in reply to portability / system / elegance

Minimally more elegant (for some values of 'elegant'): use an alternative to the forward slash as a delimiter to change the path-separator in a code segment that ascertains the OS upon which the program is running (if ($^O eq 'MSWin32') { ... (adapted from below); } elsif ($^O eq 'linux') { ....

D:\_STM_work>perl -E "my $foo='/path/path/somepgm.exe'; if ($^O eq 'MS +Win32') {$foo =~ s?/?\/\/?g;} say $foo;" //path//path//somepgm.exe

Proofreading all the leaning toothpicks is a practice fraught with possibility of error; for elegance, stuff the separator changing into a sub which is called only when the script ascertains that the OS is some (recent) flavor of Windows.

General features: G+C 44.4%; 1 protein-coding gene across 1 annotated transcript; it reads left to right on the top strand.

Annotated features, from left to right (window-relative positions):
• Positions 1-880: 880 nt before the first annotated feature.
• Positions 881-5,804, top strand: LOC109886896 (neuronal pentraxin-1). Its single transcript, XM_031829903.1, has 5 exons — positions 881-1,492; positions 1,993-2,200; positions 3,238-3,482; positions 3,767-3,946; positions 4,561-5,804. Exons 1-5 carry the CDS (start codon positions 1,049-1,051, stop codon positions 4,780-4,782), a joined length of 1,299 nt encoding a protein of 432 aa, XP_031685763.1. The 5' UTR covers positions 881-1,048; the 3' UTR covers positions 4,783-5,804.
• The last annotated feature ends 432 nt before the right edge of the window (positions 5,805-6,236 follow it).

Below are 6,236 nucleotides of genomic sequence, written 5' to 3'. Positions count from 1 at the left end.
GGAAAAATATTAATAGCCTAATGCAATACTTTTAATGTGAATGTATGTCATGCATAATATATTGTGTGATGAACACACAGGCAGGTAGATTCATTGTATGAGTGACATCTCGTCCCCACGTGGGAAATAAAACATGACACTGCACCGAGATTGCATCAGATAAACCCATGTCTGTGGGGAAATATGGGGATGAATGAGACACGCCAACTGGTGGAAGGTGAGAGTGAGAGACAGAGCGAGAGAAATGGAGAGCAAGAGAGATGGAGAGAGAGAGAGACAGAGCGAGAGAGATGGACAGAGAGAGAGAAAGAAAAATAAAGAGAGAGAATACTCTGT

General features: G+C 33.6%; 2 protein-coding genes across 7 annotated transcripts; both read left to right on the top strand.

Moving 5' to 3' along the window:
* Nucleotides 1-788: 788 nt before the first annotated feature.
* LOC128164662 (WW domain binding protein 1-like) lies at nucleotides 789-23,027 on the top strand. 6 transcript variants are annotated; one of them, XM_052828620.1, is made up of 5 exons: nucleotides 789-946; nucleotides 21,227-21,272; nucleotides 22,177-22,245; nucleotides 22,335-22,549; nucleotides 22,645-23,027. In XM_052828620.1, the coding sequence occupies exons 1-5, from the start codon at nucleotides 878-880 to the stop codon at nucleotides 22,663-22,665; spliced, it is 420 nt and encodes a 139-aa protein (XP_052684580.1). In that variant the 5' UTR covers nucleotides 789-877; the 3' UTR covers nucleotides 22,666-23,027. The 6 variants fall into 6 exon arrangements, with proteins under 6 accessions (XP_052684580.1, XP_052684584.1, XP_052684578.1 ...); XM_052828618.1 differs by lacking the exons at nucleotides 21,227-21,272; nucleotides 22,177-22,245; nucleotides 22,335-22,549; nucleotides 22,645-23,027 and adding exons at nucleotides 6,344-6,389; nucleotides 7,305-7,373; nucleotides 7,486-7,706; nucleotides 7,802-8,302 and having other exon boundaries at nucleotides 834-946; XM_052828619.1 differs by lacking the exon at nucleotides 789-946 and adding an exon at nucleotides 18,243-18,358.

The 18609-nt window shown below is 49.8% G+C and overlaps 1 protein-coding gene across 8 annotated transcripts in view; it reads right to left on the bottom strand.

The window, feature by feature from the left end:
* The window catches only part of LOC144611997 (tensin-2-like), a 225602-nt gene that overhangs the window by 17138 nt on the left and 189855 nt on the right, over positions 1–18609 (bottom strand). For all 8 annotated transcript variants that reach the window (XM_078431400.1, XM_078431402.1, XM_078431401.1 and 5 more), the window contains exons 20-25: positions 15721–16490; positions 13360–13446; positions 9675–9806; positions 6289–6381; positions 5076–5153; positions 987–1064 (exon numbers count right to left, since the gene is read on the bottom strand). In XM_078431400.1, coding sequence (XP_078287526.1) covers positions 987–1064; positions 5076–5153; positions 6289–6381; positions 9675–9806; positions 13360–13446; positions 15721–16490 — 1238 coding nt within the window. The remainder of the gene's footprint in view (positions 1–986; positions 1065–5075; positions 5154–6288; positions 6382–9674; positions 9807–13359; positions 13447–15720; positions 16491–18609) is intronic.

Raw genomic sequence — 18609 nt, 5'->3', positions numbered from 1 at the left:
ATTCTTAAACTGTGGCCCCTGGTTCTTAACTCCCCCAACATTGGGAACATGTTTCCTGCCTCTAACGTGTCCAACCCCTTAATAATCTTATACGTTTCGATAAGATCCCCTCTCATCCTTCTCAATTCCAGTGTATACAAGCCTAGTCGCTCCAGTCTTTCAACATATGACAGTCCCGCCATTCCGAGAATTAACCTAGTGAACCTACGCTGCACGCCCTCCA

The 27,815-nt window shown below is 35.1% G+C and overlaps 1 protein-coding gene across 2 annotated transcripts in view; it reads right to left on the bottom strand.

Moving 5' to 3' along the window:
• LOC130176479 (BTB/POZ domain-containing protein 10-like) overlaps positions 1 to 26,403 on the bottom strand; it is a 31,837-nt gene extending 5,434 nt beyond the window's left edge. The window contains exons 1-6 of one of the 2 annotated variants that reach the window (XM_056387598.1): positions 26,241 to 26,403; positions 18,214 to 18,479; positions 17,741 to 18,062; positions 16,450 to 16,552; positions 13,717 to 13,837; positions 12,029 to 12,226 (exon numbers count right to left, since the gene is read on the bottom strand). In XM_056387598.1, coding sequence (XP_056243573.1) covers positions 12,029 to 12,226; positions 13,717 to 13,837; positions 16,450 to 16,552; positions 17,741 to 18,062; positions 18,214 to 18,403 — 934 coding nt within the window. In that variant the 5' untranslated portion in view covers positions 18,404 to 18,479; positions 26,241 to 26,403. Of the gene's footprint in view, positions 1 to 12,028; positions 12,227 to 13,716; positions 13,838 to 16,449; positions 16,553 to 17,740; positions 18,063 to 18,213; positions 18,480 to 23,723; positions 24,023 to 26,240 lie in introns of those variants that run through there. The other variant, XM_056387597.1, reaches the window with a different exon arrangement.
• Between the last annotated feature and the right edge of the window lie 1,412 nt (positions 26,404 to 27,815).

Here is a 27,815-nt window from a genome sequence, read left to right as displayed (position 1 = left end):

Replies are listed 'Best First'.
Re^2: portability / system / elegance
by atcroft (Abbot) on Dec 04, 2016 at 15:59 UTC

    Would not the more "elegant" solution be to use a module that is designed for this purpose, File::Spec? From the documentation for the module, File::Spec requires an appropriate module (File::Spec::Cygwin, File::Spec::Unix, and File::Spec::Win32, among others), which alters such functions as catfile in an appropriate manner. Taking from ww's example (and setting the path value in a sub) using this code:

    perl -MFile::Spec -le 'sub tshark_path { my @filename = qw( / usr bin +tshark ); if ( $^O eq q{MSWin32} ) { @filename = ( q{c:}, q{Program F +iles}, q{Wireshark}, q{tshark.exe} ); } return @filename; } my @file += tshark_path(); print File::Spec->catfile( @file );'

    gives the following results when executed on Cygwin (under Win10), Win10, and linux:

    # Result under Cygwin /usr/bin/tshark # Result under Win10 (Powershell) C:\Program Files\Wireshark\tshark.exe # Result from linux /usr/bin/tshark

    Hope that helps.